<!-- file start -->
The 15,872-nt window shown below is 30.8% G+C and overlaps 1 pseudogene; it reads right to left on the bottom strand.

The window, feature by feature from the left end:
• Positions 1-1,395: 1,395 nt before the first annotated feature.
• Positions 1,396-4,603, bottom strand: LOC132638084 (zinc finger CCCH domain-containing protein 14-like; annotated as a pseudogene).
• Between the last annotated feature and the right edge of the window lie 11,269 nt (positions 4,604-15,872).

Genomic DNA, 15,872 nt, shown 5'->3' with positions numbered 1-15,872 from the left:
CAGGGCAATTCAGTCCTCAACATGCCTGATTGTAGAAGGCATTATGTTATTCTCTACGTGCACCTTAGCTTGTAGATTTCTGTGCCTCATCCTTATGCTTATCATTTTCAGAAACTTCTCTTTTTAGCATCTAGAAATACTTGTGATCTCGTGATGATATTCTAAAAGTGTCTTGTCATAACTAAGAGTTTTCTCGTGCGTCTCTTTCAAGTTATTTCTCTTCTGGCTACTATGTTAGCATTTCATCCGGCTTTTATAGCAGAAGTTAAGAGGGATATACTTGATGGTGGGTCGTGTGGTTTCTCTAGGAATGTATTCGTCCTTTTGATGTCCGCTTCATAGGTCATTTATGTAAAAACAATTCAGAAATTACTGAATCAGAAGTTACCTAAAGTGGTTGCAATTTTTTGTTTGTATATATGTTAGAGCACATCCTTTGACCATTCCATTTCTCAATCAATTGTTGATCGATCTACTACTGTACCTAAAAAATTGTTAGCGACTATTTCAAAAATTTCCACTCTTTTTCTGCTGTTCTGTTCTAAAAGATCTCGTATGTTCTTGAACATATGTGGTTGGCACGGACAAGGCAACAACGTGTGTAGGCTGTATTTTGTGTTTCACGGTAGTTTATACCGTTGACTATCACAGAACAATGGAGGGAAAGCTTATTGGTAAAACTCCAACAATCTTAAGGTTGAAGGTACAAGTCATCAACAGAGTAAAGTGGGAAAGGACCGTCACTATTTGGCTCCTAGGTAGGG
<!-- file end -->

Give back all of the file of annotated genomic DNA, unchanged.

The 15,872-nt window shown below is 30.8% G+C and overlaps 1 pseudogene; it reads right to left on the bottom strand.

The window, feature by feature from the left end:
• Positions 1-1,395: 1,395 nt before the first annotated feature.
• Positions 1,396-4,603, bottom strand: LOC132638084 (zinc finger CCCH domain-containing protein 14-like; annotated as a pseudogene).
• Between the last annotated feature and the right edge of the window lie 11,269 nt (positions 4,604-15,872).

Genomic DNA, 15,872 nt, shown 5'->3' with positions numbered 1-15,872 from the left:
CAGGGCAATTCAGTCCTCAACATGCCTGATTGTAGAAGGCATTATGTTATTCTCTACGTGCACCTTAGCTTGTAGATTTCTGTGCCTCATCCTTATGCTTATCATTTTCAGAAACTTCTCTTTTTAGCATCTAGAAATACTTGTGATCTCGTGATGATATTCTAAAAGTGTCTTGTCATAACTAAGAGTTTTCTCGTGCGTCTCTTTCAAGTTATTTCTCTTCTGGCTACTATGTTAGCATTTCATCCGGCTTTTATAGCAGAAGTTAAGAGGGATATACTTGATGGTGGGTCGTGTGGTTTCTCTAGGAATGTATTCGTCCTTTTGATGTCCGCTTCATAGGTCATTTATGTAAAAACAATTCAGAAATTACTGAATCAGAAGTTACCTAAAGTGGTTGCAATTTTTTGTTTGTATATATGTTAGAGCACATCCTTTGACCATTCCATTTCTCAATCAATTGTTGATCGATCTACTACTGTACCTAAAAAATTGTTAGCGACTATTTCAAAAATTTCCACTCTTTTTCTGCTGTTCTGTTCTAAAAGATCTCGTATGTTCTTGAACATATGTGGTTGGCACGGACAAGGCAACAACGTGTGTAGGCTGTATTTTGTGTTTCACGGTAGTTTATACCGTTGACTATCACAGAACAATGGAGGGAAAGCTTATTGGTAAAACTCCAACAATCTTAAGGTTGAAGGTACAAGTCATCAACAGAGTAAAGTGGGAAAGGACCGTCACTATTTGGCTCCTAGGTAGGG